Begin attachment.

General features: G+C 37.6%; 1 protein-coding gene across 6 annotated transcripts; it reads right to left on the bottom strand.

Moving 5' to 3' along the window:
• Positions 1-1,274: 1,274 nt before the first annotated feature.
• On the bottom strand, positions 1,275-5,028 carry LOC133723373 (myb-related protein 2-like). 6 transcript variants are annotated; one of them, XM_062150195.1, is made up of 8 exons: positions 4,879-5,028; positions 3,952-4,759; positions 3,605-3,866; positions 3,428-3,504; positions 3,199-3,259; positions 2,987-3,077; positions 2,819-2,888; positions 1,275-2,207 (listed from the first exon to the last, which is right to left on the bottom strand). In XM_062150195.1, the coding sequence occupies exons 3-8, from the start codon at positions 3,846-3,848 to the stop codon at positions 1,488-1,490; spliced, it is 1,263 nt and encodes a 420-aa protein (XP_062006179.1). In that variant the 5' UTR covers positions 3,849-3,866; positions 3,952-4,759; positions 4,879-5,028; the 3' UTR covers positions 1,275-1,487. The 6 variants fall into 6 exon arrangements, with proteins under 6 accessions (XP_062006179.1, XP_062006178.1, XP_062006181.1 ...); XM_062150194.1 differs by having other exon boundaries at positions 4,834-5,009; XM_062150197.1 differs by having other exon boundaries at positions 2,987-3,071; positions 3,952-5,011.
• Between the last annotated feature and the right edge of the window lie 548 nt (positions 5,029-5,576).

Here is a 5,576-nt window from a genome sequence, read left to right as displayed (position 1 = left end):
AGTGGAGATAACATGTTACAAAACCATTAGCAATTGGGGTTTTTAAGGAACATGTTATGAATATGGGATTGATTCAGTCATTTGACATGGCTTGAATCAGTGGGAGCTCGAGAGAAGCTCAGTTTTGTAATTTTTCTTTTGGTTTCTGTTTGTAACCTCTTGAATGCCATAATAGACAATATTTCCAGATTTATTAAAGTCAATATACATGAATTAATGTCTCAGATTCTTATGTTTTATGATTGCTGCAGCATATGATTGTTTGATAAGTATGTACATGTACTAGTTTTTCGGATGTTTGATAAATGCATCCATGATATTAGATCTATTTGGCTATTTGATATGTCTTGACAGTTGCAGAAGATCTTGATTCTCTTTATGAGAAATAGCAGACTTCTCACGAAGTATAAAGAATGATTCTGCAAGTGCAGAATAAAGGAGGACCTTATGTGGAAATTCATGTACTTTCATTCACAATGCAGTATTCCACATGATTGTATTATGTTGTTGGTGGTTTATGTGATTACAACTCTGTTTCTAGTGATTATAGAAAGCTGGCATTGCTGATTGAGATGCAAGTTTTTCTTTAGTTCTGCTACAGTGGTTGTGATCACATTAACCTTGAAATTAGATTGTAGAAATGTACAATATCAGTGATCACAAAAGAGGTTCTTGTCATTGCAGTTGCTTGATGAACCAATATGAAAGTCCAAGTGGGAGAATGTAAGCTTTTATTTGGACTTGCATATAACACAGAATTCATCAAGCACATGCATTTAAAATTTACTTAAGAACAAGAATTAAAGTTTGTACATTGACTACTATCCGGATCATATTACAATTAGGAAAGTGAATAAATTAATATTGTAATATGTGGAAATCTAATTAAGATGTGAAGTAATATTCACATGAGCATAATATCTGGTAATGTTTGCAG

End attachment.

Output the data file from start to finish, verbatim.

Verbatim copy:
General features: G+C 37.6%; 1 protein-coding gene across 6 annotated transcripts; it reads right to left on the bottom strand.

Moving 5' to 3' along the window:
• Positions 1-1,274: 1,274 nt before the first annotated feature.
• On the bottom strand, positions 1,275-5,028 carry LOC133723373 (myb-related protein 2-like). 6 transcript variants are annotated; one of them, XM_062150195.1, is made up of 8 exons: positions 4,879-5,028; positions 3,952-4,759; positions 3,605-3,866; positions 3,428-3,504; positions 3,199-3,259; positions 2,987-3,077; positions 2,819-2,888; positions 1,275-2,207 (listed from the first exon to the last, which is right to left on the bottom strand). In XM_062150195.1, the coding sequence occupies exons 3-8, from the start codon at positions 3,846-3,848 to the stop codon at positions 1,488-1,490; spliced, it is 1,263 nt and encodes a 420-aa protein (XP_062006179.1). In that variant the 5' UTR covers positions 3,849-3,866; positions 3,952-4,759; positions 4,879-5,028; the 3' UTR covers positions 1,275-1,487. The 6 variants fall into 6 exon arrangements, with proteins under 6 accessions (XP_062006179.1, XP_062006178.1, XP_062006181.1 ...); XM_062150194.1 differs by having other exon boundaries at positions 4,834-5,009; XM_062150197.1 differs by having other exon boundaries at positions 2,987-3,071; positions 3,952-5,011.
• Between the last annotated feature and the right edge of the window lie 548 nt (positions 5,029-5,576).

Here is a 5,576-nt window from a genome sequence, read left to right as displayed (position 1 = left end):
AGTGGAGATAACATGTTACAAAACCATTAGCAATTGGGGTTTTTAAGGAACATGTTATGAATATGGGATTGATTCAGTCATTTGACATGGCTTGAATCAGTGGGAGCTCGAGAGAAGCTCAGTTTTGTAATTTTTCTTTTGGTTTCTGTTTGTAACCTCTTGAATGCCATAATAGACAATATTTCCAGATTTATTAAAGTCAATATACATGAATTAATGTCTCAGATTCTTATGTTTTATGATTGCTGCAGCATATGATTGTTTGATAAGTATGTACATGTACTAGTTTTTCGGATGTTTGATAAATGCATCCATGATATTAGATCTATTTGGCTATTTGATATGTCTTGACAGTTGCAGAAGATCTTGATTCTCTTTATGAGAAATAGCAGACTTCTCACGAAGTATAAAGAATGATTCTGCAAGTGCAGAATAAAGGAGGACCTTATGTGGAAATTCATGTACTTTCATTCACAATGCAGTATTCCACATGATTGTATTATGTTGTTGGTGGTTTATGTGATTACAACTCTGTTTCTAGTGATTATAGAAAGCTGGCATTGCTGATTGAGATGCAAGTTTTTCTTTAGTTCTGCTACAGTGGTTGTGATCACATTAACCTTGAAATTAGATTGTAGAAATGTACAATATCAGTGATCACAAAAGAGGTTCTTGTCATTGCAGTTGCTTGATGAACCAATATGAAAGTCCAAGTGGGAGAATGTAAGCTTTTATTTGGACTTGCATATAACACAGAATTCATCAAGCACATGCATTTAAAATTTACTTAAGAACAAGAATTAAAGTTTGTACATTGACTACTATCCGGATCATATTACAATTAGGAAAGTGAATAAATTAATATTGTAATATGTGGAAATCTAATTAAGATGTGAAGTAATATTCACATGAGCATAATATCTGGTAATGTTTGCAG